1

I have been trying to sort specific columns with some data I have which is:

ID Name Last Grade      
123 Bill Holy A   
747 Chloe Crown B    
757 Aaron Farmer D    
365 Gray Billson

Column by column I'm trying to sort the first column (ID) in numerical order, sort the second column (Name) in alphabetical order while all other peices of data are left as they are. I'd like to do this in one whole command. So far I have tried sort -k1,1 -k2,2 [filename], but all this did was sort the first column in numerical order but the second column (Name) did not appear to have changed or have been sorted in anyway. Lastly when I ran this command it made the headers (ID, Name, Last, Grade) move to the bottom.

3

Your example containes unique field 1 values (the ID number) so if the data is sorted by ID, subsequently sorting by name will have no effect.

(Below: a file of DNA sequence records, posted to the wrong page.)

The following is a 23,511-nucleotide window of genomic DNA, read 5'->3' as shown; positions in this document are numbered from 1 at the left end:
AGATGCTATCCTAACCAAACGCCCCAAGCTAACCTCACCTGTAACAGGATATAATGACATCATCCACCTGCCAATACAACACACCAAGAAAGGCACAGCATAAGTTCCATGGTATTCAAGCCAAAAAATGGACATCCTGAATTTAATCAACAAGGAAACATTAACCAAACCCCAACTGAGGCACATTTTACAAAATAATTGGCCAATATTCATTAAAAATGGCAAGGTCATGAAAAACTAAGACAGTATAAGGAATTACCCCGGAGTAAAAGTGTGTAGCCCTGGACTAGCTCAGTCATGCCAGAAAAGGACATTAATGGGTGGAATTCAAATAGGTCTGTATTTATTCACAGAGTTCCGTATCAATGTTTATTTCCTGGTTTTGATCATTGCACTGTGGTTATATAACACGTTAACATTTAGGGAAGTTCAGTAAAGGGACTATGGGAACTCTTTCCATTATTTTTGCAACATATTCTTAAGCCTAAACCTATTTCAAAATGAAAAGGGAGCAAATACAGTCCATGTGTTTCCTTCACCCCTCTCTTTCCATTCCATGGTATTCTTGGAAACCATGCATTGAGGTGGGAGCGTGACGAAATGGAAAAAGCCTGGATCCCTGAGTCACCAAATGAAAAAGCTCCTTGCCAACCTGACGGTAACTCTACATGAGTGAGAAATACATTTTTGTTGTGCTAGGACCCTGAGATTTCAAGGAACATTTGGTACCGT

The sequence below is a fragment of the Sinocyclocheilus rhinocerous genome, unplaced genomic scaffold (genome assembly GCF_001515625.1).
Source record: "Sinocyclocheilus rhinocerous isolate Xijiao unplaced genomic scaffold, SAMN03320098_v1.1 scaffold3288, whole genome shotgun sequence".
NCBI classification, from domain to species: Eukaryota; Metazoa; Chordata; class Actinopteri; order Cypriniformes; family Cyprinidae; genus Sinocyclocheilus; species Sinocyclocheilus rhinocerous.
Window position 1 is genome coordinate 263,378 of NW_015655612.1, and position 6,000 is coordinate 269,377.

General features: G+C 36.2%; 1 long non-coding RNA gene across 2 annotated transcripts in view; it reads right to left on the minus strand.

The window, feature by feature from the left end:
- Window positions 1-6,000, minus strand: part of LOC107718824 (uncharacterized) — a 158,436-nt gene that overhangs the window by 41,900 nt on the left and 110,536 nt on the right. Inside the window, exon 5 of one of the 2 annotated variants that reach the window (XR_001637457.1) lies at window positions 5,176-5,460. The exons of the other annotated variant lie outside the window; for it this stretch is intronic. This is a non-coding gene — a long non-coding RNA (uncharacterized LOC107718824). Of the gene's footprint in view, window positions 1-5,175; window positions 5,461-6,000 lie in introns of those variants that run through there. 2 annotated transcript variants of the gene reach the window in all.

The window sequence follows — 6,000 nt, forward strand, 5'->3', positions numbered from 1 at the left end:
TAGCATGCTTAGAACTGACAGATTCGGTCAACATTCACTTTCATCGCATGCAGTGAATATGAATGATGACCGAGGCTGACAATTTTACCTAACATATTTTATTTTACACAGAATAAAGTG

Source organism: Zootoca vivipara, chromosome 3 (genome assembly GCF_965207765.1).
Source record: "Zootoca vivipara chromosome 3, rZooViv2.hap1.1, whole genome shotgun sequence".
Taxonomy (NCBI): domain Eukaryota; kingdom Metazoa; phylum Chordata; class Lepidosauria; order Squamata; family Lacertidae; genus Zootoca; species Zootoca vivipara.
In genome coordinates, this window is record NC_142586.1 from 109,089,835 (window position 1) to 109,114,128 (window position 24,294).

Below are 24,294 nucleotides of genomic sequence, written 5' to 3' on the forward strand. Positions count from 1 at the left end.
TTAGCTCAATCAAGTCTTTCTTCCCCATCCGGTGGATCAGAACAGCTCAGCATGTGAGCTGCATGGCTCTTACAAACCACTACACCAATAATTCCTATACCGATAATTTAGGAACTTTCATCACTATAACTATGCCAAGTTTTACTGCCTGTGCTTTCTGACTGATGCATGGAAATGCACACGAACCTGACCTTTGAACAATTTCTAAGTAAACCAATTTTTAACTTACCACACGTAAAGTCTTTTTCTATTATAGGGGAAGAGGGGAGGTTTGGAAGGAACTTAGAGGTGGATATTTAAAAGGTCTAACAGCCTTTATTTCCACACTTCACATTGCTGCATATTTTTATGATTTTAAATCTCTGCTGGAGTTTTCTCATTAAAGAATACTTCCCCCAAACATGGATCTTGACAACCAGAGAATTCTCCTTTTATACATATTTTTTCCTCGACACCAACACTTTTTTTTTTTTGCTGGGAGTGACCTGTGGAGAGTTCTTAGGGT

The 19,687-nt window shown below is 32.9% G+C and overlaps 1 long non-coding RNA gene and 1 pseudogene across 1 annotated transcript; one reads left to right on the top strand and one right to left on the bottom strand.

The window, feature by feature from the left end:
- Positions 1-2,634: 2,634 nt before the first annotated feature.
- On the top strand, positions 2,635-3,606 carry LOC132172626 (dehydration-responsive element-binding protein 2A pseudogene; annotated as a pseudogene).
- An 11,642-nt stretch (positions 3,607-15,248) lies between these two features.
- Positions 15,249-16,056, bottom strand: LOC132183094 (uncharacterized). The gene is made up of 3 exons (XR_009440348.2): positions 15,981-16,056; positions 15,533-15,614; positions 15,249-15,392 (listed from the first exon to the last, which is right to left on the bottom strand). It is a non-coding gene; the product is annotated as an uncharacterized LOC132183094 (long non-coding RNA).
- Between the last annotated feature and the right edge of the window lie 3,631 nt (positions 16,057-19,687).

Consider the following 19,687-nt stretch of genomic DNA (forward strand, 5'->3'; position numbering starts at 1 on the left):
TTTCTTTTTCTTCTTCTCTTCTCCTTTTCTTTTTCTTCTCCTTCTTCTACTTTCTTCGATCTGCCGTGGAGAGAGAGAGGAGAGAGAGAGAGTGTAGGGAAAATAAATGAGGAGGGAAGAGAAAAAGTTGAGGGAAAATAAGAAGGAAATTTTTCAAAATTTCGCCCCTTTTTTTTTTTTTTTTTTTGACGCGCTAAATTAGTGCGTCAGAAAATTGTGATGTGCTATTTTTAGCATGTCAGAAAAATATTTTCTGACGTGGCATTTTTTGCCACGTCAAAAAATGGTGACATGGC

The sort program sorts the entire file, without looking for header lines...

The following Awk program prints the header line, and sends all subsequent lines to sort.

awk '{if (NR==1) {print $0} {print $0 | "sort -k1,1 -k2,2"}}' <filename>
  • head -n1 <filename>; tail +2 <filename> | sort -k1,1n -k2,2 – Michael D. Feb 16 at 18:20
  • @MichaelD. Two ways to skin a cat – Charles Green Feb 16 at 18:24
  • @MichaelD.- on a GNU system that could further be simplified to { head -n1; sort -k1,1 -k2,2; } < file_name – iruvar Feb 17 at 0:52
  • @iruvar That works in bash - but why? – Charles Green Feb 17 at 0:57
  • @CharlesGreen, that's because when the input file is seekable(like in this case), GNU head ensures the file offset in the open file description is properly positioned past the last byte that was processed (so in this particular instance head leaves the file offset at the beginning of line 2 thereby teeing things up nicely for sort). BTW, shouldn't your awk solution be doing a {print $0; next} instead of just a {print $0} when NR ==1? – iruvar Feb 17 at 1:08
0

With gnu sed and sort :

sed -z 'h;s/\n.*//;x;s/[^\n]*\n//;s/.*/echo "&"|sort -k1,1 -k2,2/e;x;G' infile

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